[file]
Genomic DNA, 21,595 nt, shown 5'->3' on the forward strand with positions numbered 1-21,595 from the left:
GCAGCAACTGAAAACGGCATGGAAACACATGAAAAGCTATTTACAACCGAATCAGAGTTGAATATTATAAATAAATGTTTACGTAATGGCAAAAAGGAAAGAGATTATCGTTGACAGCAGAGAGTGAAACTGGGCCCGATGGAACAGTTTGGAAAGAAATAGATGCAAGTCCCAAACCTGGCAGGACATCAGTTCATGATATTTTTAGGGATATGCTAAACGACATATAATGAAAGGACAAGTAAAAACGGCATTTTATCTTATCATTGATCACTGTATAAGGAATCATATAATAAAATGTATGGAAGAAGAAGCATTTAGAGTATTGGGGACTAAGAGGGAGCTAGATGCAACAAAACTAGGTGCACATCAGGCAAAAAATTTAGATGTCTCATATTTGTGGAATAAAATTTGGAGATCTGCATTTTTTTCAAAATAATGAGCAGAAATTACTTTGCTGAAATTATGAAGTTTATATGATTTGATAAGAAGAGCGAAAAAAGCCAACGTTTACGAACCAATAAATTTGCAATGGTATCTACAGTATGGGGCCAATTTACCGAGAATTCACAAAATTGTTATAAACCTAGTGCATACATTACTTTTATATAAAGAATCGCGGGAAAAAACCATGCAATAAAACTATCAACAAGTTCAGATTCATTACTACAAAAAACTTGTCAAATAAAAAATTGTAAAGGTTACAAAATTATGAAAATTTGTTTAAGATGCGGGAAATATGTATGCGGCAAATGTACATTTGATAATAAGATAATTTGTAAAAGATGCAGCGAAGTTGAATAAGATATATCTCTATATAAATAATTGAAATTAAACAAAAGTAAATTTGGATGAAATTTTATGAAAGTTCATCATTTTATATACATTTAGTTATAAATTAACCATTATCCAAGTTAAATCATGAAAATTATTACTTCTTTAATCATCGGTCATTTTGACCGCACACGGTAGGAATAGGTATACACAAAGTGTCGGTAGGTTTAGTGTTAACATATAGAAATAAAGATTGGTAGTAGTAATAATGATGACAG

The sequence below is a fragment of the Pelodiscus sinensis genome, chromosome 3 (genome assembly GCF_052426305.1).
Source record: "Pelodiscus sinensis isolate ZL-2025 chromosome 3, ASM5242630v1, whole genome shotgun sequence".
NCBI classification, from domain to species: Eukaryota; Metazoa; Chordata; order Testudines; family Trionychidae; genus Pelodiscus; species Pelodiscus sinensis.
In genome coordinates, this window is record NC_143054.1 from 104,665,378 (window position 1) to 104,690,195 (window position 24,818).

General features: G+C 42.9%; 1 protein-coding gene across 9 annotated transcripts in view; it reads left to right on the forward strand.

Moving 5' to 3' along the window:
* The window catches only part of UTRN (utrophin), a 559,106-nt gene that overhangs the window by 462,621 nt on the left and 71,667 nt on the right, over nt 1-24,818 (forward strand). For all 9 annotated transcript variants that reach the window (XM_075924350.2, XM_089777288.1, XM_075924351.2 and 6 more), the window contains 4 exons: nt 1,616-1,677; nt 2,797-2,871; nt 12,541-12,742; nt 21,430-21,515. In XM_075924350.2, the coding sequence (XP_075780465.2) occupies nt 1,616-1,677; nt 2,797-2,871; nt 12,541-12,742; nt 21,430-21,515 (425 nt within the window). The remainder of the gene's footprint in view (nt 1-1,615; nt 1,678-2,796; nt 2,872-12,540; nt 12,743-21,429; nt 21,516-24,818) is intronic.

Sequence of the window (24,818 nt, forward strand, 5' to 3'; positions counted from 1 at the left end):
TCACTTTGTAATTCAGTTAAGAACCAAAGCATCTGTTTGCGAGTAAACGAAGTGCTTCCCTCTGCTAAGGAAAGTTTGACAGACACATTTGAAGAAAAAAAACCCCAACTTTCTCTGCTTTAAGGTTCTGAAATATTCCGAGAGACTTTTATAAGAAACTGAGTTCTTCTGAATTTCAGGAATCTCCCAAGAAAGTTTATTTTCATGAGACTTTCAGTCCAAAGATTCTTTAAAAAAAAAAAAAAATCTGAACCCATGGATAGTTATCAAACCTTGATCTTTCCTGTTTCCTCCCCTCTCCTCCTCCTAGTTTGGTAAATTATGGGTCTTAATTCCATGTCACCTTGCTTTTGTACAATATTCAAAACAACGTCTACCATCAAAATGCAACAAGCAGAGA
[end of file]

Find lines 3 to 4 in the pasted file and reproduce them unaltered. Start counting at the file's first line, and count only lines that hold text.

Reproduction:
The sequence below is a fragment of the Pelodiscus sinensis genome, chromosome 3 (genome assembly GCF_052426305.1).
Source record: "Pelodiscus sinensis isolate ZL-2025 chromosome 3, ASM5242630v1, whole genome shotgun sequence".